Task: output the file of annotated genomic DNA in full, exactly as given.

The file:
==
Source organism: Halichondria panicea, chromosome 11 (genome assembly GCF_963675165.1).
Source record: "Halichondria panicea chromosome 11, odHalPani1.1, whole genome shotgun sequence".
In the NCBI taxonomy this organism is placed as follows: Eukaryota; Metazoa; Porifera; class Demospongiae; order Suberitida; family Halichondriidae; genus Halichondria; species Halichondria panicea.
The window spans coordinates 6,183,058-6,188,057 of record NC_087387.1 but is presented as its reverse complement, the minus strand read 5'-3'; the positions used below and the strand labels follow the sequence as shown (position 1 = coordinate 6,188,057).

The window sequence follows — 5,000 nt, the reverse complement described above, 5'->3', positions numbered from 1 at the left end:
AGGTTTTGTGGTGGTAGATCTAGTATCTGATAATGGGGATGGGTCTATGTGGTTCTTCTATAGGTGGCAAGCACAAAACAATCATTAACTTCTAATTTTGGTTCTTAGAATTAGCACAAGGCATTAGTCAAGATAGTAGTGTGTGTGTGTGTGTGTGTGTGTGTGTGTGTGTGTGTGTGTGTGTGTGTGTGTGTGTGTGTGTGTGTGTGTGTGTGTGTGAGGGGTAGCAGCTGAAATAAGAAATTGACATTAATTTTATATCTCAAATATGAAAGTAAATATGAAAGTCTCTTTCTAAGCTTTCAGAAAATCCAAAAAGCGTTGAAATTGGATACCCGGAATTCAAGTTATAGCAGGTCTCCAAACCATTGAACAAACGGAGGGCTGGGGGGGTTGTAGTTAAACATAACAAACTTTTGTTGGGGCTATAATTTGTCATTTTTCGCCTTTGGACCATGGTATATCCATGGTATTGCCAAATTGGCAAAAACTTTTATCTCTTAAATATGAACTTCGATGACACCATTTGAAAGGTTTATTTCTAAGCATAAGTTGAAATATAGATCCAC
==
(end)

Source organism: Halichondria panicea, chromosome 11 (genome assembly GCF_963675165.1).
Source record: "Halichondria panicea chromosome 11, odHalPani1.1, whole genome shotgun sequence".
In the NCBI taxonomy this organism is placed as follows: Eukaryota; Metazoa; Porifera; class Demospongiae; order Suberitida; family Halichondriidae; genus Halichondria; species Halichondria panicea.
The window spans coordinates 6,183,058-6,188,057 of record NC_087387.1 but is presented as its reverse complement, the minus strand read 5'-3'; the positions used below and the strand labels follow the sequence as shown (position 1 = coordinate 6,188,057).

The window sequence follows — 5,000 nt, the reverse complement described above, 5'->3', positions numbered from 1 at the left end:
AGGTTTTGTGGTGGTAGATCTAGTATCTGATAATGGGGATGGGTCTATGTGGTTCTTCTATAGGTGGCAAGCACAAAACAATCATTAACTTCTAATTTTGGTTCTTAGAATTAGCACAAGGCATTAGTCAAGATAGTAGTGTGTGTGTGTGTGTGTGTGTGTGTGTGTGTGTGTGTGTGTGTGTGTGTGTGTGTGTGTGTGTGTGTGTGTGTGTGTGTGAGGGGTAGCAGCTGAAATAAGAAATTGACATTAATTTTATATCTCAAATATGAAAGTAAATATGAAAGTCTCTTTCTAAGCTTTCAGAAAATCCAAAAAGCGTTGAAATTGGATACCCGGAATTCAAGTTATAGCAGGTCTCCAAACCATTGAACAAACGGAGGGCTGGGGGGGTTGTAGTTAAACATAACAAACTTTTGTTGGGGCTATAATTTGTCATTTTTCGCCTTTGGACCATGGTATATCCATGGTATTGCCAAATTGGCAAAAACTTTTATCTCTTAAATATGAACTTCGATGACACCATTTGAAAGGTTTATTTCTAAGCATAAGTTGAAATATAGATCCAC